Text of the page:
Early, Incomplete, or Preclinical Autoimmune Systemic Rheumatic Diseases and Pregnancy Outcome

Research output: Contribution to journalArticle

Abstract

Objective: To evaluate the impact of preclinical systemic autoimmune rheumatic disorders on pregnancy outcome. Methods: In this longitudinal cohort study, patients were enrolled during the first trimester of pregnancy if they reported having had connective tissue disorder symptoms, were found to be positive for circulating autoantibodies, and on clinical evaluation were judged to have a preclinical or incomplete rheumatic disorder. The incidence of fetal growth restriction (FGR), preeclampsia, and adverse pregnancy outcomes in patients with preclinical rheumatic disorders was compared with that in selected controls, after adjustment for confounders by penalized logistic regression. Odds ratios (ORs) and 95% confidence intervals (95% CIs) were calculated. Results: Of 5,232 women screened, 150 (2.9%) were initially diagnosed as having a suspected rheumatic disorder. After a mean ± SD postpartum follow-up of 16.7 ± 5.5 months, 64 of these women (42.7%) had no clinically apparent rheumatic disease and 86 (57.3%) had persistent symptoms and positive autoantibody results, including 10 (6.7%) who developed a definitive rheumatic disease. The incidences of preeclampsia/FGR and of small for gestational age (SGA) infants were 5.1% (23 of 450) and 9.3% (42 of 450), respectively, among controls, 12.5% (8 of 640) (OR 2.7 [95% CI 1.1–6.4]) and 18.8% (12 of 64) (OR 2.2 [95% CI 1.1–4.5]), respectively, among women with no clinically apparent disease, and 16.3% (14 of 86) (OR 3.8 [95% CI 1.9–7.7]) and 18.6% (16 of 86) (OR 2.3 [95% CI 1.2–4.3]), respectively, among those with persisting symptoms at follow-up. Mean ± SD umbilical artery Doppler pulsatility indices were higher among women with no clinically apparent disease (0.95 ± 0.2) and those with persisting symptoms (0.96 ± 0.21) than in controls (0.89 ± 0.12) (P = 0.01 and P < 0.001, respectively). Conclusion: In our study population, preclinical rheumatic disorders were associated with an increased risk of FGR/preeclampsia and SGA. The impact of these findings and their utility in screening for FGR/preeclampsia need to be confirmed in population studies.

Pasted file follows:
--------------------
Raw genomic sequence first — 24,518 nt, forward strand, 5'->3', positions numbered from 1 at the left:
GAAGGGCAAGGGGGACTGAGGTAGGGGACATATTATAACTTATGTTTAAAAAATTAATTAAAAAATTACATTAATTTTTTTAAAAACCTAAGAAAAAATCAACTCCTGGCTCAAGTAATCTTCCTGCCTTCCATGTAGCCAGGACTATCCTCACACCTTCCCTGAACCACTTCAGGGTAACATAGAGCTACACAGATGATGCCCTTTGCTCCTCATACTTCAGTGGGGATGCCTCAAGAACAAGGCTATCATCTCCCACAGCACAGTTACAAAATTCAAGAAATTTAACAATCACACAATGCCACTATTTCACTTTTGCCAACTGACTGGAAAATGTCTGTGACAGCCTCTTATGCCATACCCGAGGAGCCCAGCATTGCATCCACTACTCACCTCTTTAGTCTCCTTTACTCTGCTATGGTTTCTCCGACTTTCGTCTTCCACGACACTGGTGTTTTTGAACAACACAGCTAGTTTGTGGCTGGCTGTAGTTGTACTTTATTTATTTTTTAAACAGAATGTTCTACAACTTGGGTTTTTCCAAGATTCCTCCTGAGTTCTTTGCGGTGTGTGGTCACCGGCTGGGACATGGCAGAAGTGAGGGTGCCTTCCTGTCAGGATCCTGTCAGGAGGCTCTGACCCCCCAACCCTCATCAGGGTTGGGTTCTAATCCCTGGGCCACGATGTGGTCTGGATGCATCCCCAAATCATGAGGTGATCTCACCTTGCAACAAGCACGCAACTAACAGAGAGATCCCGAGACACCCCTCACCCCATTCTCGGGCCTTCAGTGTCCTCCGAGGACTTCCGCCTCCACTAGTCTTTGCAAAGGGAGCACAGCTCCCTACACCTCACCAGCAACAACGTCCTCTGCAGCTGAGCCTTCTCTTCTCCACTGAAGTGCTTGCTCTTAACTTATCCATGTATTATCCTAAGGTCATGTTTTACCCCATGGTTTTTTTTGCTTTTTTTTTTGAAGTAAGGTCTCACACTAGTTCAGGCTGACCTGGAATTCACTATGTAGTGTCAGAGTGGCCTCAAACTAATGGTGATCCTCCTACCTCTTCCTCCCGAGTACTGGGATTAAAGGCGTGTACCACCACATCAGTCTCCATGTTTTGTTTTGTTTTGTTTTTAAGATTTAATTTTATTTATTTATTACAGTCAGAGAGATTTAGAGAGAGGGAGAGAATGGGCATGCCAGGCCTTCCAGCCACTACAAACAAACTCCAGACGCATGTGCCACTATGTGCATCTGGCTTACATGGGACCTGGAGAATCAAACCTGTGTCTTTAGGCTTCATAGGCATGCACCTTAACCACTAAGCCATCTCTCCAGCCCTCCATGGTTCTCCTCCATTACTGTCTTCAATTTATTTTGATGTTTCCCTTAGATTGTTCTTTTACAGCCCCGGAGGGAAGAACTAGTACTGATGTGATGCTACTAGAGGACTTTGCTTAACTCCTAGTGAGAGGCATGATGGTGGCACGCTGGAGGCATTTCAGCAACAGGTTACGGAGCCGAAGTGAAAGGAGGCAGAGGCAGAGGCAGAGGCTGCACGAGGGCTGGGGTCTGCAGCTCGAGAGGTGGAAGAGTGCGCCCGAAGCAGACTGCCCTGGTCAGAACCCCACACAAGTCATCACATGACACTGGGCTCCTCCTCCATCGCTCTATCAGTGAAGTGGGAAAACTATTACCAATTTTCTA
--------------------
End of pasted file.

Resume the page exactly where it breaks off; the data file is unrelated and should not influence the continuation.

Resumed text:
Original languageEnglish
Pages (from-to)2555-2562
Number of pages8
JournalArthritis and Rheumatology
Volume68
Issue number10
DOIs
Publication statusPublished - Oct 1 2016

ASJC Scopus subject areas

  • Immunology and Allergy
  • Rheumatology
  • Immunology

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